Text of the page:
Last updated 11/1/2023 at 2:11pm
Special to The Village News
Isn’t it a given that if you put your head on a pillow, sleep will follow?
Yet, ever since my television was banned from the bedroom years ago, slumber comes at a price. It turns out to be a struggle unless I can read myself to sleep. The only alternative takes hours repeating a tedious mantra which is reason enough for me to awaken most mornings cuddled up to my Kindle.
Knowing some suggest that digital devices can actually deter sleep due to the emitting light, for me, it’s just the opposite. Here is what happens without my reader: for some reason an unwelcome hatch opens a bee hive of thoughts buzzing inside my prefrontal cortex causing sleep to allude.
Bedtime reading is de rigueur. That is why I was in a kerfuffle knowing in advance that while staying at my daughter’s off-grid cabin in rural Alaska, that my electronic reader had limitations. You see, the library only loans e-books for 21 days and being without reliable internet – not even a nearby Starbucks – there wouldn’t be any way to access my Fallbrook library account to reload more e-books. After all, I would be gone for 36 days, 28 in Alaska and eight nights on the cruise back.
I needed a contingency plan, which is what led me to the Fallbrook Library. At the used book shop, I bought five paperbacks to pack. To further fulfill my night time reading needs, I packed my grandson’s flashlight and even extra batteries.
As a side note, have you ever stayed with one of your adult children for a month? I’ve done it several times. And, it is trying for both parties. First, because I am not the boss anymore, which is why “I said so” no longer works; and second, she has a very disciplined way of isolating gluten-free cooking utensils from touching any item that may have once beheld gluten. It requires a lot of concentration just to wash dishes. Two sponges. Two cup towels, Yada. Yada. Yada.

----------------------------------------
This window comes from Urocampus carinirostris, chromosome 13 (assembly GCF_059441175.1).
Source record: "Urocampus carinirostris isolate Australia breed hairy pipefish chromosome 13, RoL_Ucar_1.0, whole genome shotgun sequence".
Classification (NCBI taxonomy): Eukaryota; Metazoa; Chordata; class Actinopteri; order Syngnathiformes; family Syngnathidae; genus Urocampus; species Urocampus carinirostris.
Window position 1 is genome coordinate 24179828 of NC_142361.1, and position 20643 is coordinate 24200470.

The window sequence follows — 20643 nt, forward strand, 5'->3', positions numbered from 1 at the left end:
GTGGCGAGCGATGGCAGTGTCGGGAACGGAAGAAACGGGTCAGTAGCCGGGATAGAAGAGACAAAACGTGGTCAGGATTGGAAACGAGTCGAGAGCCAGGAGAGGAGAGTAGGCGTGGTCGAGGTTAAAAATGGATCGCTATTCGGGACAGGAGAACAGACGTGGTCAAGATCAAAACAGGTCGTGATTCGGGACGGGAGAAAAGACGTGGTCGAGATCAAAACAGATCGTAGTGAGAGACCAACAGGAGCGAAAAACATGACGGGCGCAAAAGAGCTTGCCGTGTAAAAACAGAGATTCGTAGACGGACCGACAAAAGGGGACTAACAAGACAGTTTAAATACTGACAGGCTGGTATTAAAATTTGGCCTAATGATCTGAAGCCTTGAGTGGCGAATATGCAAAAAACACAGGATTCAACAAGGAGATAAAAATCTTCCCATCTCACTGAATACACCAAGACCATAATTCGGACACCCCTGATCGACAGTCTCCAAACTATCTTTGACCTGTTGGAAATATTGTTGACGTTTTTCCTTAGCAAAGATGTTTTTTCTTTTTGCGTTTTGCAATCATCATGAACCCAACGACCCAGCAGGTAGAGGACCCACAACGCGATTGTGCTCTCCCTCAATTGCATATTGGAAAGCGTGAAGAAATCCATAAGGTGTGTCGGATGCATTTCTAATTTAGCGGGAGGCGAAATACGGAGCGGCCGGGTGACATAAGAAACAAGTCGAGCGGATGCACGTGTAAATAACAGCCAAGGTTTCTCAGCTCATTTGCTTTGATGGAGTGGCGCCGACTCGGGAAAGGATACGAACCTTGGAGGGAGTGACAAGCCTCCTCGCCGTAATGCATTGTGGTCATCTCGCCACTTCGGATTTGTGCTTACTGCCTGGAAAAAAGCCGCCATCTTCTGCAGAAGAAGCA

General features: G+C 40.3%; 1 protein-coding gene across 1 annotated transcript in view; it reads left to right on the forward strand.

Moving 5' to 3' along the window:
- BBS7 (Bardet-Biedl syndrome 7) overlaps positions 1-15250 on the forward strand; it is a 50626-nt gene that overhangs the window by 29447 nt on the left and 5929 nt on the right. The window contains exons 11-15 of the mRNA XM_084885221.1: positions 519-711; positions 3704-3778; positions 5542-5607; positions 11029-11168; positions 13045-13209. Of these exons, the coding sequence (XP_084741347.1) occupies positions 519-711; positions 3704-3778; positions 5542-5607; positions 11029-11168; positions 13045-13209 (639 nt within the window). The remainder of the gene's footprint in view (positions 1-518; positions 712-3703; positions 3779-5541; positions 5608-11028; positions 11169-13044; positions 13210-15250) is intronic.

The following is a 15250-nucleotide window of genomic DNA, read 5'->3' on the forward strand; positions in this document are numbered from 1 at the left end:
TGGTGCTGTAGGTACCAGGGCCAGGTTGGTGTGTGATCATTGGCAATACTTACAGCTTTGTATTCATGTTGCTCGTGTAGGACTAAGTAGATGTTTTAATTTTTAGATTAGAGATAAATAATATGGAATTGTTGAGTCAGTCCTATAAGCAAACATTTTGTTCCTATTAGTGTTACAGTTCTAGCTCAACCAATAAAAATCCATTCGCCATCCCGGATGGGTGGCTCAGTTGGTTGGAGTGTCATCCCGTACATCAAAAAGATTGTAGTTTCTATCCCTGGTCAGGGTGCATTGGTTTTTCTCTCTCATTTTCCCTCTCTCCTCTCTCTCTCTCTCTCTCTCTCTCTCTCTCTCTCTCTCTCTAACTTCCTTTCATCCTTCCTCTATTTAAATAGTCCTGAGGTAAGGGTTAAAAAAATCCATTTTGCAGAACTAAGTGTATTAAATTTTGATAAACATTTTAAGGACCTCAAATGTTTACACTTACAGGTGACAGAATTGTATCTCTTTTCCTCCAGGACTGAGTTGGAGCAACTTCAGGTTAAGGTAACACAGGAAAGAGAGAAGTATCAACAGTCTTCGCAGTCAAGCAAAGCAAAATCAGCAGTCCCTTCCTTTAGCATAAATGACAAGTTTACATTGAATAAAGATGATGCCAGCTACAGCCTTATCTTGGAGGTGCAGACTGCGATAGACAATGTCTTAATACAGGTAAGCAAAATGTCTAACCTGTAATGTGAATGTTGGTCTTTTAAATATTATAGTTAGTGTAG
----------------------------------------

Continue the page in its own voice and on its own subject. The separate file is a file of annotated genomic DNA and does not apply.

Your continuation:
Further restrictions for my reading materials are that everything I read must have a happy ending. Period. No deviation. I cannot abide suspense of any kind, especially lurking in the text.
With these restrictive guidelines, primarily the only genre left to me is historical romance novels. Otherwise known as mental candy without calories. Mostly written by women for women, many of these authors write saucy accounts with explicit sexual scenes. Wahoo. But after the first few reads, eh, it’s easy to just skip over the naughty parts and get on with the story.
But, if you are inclined to read descriptions of people doing nasty things, you can always go back to the third grade with your grandchildren. There you can read about same-sex sex performed by children on adults. It is all thanks to Gov. Gavin Newsome’s latest directive and supported by other tiresome lefties like our local guy; basically, that Executive Order guarantees pornography will have a guaranteed place in our children’s school libraries. And that is why evil lurks among us.
Back to my tale.
With the end of my long stay at Deb’s cabin in the woods nearing, I picked up my last unread paperback.
The story is set in Victorian Edinburgh. Even though slavery had been banned throughout the U.K., the ban did not affect a husband’s right to rid himself of an unbiddable wife.
After all, a man’s wife was chattel. Therefore, he could beat her and abuse her any way he wanted, and if she was still not to his liking, like a potato, he could sell her to any man, constituting an on-the-spot divorce allowing both to remarry.
The story continues by introducing a young and –doesn’t it go without saying – handsome unmarried Scottish Laird who just happens to be accompanying his sister that very day to the milliners to buy a new hat for her upcoming-wedding ensemble.
As he waits in his carriage outside, he hears a loud ruckus coming from the nearby green. Bored with the wait, he steps to the curb to investigate. It is then he discovers a woman kneeling at her husband’s feet, trussed up by a long rope. The husband is broadcasting his general dislike for the woman in the public market shouting that he is selling her, his wife, “to the first taker for a guinea.”
And before you know it, Laird Ewan Stewart has purchased his bride and placed her in his carriage. All of this action happens in the first chapter. Naturally, it was a compelling fast read.
A few days later it was time to join V.J. in Vancouver to catch our cruise back to San Diego on Royal Caribbean’s Radiance of the Seas. After settling into our cabin, and with nothing to read, I slipped out in search of the ship’s library. Oddly enough, most of the books were in Dutch.
By the time I returned to our cabin, I got the biggest surprise of all. My no-nonsense husband was stretched out on the bed, his head on a pillow drifting off to sleep with my Scottish romance novel butterflied across his chest. Ahhh.
Elizabeth Youngman-Westphal can be reached at [email protected].